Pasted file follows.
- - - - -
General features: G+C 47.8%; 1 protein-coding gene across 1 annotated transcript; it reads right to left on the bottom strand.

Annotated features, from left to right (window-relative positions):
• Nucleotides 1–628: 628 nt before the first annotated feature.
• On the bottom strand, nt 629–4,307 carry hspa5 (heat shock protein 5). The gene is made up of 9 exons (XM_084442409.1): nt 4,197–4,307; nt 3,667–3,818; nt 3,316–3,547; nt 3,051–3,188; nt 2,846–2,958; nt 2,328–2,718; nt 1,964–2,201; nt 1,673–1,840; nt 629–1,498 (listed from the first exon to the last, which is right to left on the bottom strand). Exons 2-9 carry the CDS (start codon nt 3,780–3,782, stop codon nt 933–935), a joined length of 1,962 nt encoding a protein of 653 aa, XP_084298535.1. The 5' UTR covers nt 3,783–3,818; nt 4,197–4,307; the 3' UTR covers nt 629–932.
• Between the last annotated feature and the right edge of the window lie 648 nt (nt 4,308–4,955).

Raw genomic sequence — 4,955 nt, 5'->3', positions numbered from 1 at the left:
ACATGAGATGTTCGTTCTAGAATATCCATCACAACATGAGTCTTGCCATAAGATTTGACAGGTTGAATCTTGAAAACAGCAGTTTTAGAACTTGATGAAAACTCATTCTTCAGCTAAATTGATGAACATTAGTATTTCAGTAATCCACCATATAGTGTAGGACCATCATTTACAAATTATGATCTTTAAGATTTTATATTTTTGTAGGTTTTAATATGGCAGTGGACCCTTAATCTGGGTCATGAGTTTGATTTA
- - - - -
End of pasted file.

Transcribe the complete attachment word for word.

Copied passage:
General features: G+C 47.8%; 1 protein-coding gene across 1 annotated transcript; it reads right to left on the bottom strand.

Annotated features, from left to right (window-relative positions):
• Nucleotides 1–628: 628 nt before the first annotated feature.
• On the bottom strand, nt 629–4,307 carry hspa5 (heat shock protein 5). The gene is made up of 9 exons (XM_084442409.1): nt 4,197–4,307; nt 3,667–3,818; nt 3,316–3,547; nt 3,051–3,188; nt 2,846–2,958; nt 2,328–2,718; nt 1,964–2,201; nt 1,673–1,840; nt 629–1,498 (listed from the first exon to the last, which is right to left on the bottom strand). Exons 2-9 carry the CDS (start codon nt 3,780–3,782, stop codon nt 933–935), a joined length of 1,962 nt encoding a protein of 653 aa, XP_084298535.1. The 5' UTR covers nt 3,783–3,818; nt 4,197–4,307; the 3' UTR covers nt 629–932.
• Between the last annotated feature and the right edge of the window lie 648 nt (nt 4,308–4,955).

Raw genomic sequence — 4,955 nt, 5'->3', positions numbered from 1 at the left:
ACATGAGATGTTCGTTCTAGAATATCCATCACAACATGAGTCTTGCCATAAGATTTGACAGGTTGAATCTTGAAAACAGCAGTTTTAGAACTTGATGAAAACTCATTCTTCAGCTAAATTGATGAACATTAGTATTTCAGTAATCCACCATATAGTGTAGGACCATCATTTACAAATTATGATCTTTAAGATTTTATATTTTTGTAGGTTTTAATATGGCAGTGGACCCTTAATCTGGGTCATGAGTTTGATTTA